Below is the planting information for Blueberry plants and a link to a step by step video on planting our Cranberry plants which is exactly the same for Blueberries
Position – Blueberries do best when they’re in full sun and protected from the wind. They will survive in a little shade. If you have more than one blueberry bush, plant them together in a patch, near to one another.
Size – A mature blueberry bush can be between 1 metre to 2.4 metres in height, with a spread of about 1.5 metres.
Soil Type – It is crucial that your blueberries have well-draining acidic soil with a pH of between 4.2 and 5.5 to survive. It should retain moisture but never become waterlogged. Under these conditions, they can produce delicious fruits for 30 to 50 years.
Your base soil, whether planting in a pot or in the ground, is one bag of acid compost mixed with any other soil. Potting soil for containers and compost or your garden soil in the ground.
Create a mixture of one bag of our blueberry mix, one bag of pre-soaked Lithuanian peat moss and a bag of volcanic rock dust. Put this into the pot or 50 x 50 x 50 centimetre hole. Remove your plant gently from the 19 centimetre pot without disturbing the roots. Then, place it into the mixture at the same depth as it was in the 19cm pot to ensure that the crown is not covered and roots are not exposed. It should be level with the ground.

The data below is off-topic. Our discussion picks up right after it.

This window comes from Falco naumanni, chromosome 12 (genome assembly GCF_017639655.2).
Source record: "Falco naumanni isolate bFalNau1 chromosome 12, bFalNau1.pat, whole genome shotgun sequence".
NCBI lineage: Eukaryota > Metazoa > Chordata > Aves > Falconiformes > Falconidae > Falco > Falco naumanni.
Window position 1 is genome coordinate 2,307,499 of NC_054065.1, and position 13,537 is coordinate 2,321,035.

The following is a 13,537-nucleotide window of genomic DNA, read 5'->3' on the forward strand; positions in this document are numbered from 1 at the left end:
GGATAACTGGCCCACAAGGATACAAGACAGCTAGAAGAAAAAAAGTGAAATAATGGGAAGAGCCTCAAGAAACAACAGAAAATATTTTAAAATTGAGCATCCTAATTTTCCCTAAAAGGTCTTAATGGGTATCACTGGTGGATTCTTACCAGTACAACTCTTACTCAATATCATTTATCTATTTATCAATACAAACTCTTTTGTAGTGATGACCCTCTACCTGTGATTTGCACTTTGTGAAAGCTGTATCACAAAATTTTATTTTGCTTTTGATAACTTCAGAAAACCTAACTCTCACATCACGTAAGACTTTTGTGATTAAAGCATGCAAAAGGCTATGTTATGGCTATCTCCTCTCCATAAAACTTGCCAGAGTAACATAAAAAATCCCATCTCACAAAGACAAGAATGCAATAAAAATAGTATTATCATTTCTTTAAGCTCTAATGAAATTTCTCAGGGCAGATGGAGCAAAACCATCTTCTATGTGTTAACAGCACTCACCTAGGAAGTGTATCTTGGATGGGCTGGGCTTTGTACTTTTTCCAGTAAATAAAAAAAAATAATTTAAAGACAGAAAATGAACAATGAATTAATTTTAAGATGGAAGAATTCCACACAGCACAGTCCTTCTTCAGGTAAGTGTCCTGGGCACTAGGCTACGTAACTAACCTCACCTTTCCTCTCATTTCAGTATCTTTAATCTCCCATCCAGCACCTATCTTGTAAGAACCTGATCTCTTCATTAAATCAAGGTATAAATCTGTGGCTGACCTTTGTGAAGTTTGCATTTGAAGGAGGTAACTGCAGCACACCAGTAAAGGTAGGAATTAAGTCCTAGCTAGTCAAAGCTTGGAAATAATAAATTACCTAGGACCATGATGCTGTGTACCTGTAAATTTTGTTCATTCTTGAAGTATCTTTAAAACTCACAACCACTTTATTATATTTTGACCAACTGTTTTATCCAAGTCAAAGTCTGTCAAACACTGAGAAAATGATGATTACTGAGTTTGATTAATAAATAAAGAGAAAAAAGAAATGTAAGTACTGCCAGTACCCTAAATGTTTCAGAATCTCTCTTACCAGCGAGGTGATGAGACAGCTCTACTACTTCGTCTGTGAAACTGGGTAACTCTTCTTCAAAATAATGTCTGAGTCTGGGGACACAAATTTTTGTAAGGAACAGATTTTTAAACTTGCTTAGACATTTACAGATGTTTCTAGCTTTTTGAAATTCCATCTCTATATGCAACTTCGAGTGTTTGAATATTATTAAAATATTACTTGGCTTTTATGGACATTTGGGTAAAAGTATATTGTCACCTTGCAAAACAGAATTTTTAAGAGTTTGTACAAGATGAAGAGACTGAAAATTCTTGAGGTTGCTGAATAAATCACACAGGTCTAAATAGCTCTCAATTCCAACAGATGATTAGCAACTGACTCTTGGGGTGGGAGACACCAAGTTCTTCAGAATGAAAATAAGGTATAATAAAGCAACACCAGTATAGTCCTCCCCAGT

Before planting, add your soaked peat moss, berry mix and volcanic rock dust close to the surface. Planting too high or too deep stresses the plant and threatens its long-term health.
Mulch – Blueberries thrive when organic mulch is used to retain the moisture and prevent weeds. Use 5 to 10 centimetres of green pine needles or pine bark to impart a more acidic quality to the soil. Remember to keep the mulch away from the trunk or branches, though.
Watering – For the first two or three weeks after planting your blueberry bush, give it between 2 and 5 litres of water per week (unless there’s been rain). Once it is established, you can water it well every third day. Never allow the soil to dry out completely. If it has dried out (perhaps in extremely dry conditions), give it a slow, gentle soaking.
Fertilising – Only fertilise your plant every 6 months with our slow release fertilizer. Use compost that is made up of old vegetable and fruit peels to add excellent nutrients to your soil and to keep it acidic. Do not fertilise with manure, worm tea or coffee grounds as they are too intense for blueberries.
Pruning – These delightful little berries grow on the short side-shoots that were produced during the previous year’s spring and summer. So, be sure not to cut these off. Prune your bush when it is about 5 years old. The best time to prune is in winter and only the dry branches and branches that have born much fruit during the season, need to be cut.
Harvesting – Different varieties of blueberries ripen at different times of the fruiting season. There are early-season, mid-season and late-season varieties. So, to get the most out of your plants, choose a variety from these blueberry types. This will extend the fruiting period of your harvest by a few months.
Don’t rush to pick the berries the moment they turn blue. Rather, wait a few days. When they readily fall off the twig and into your hand, they are perfectly ripe.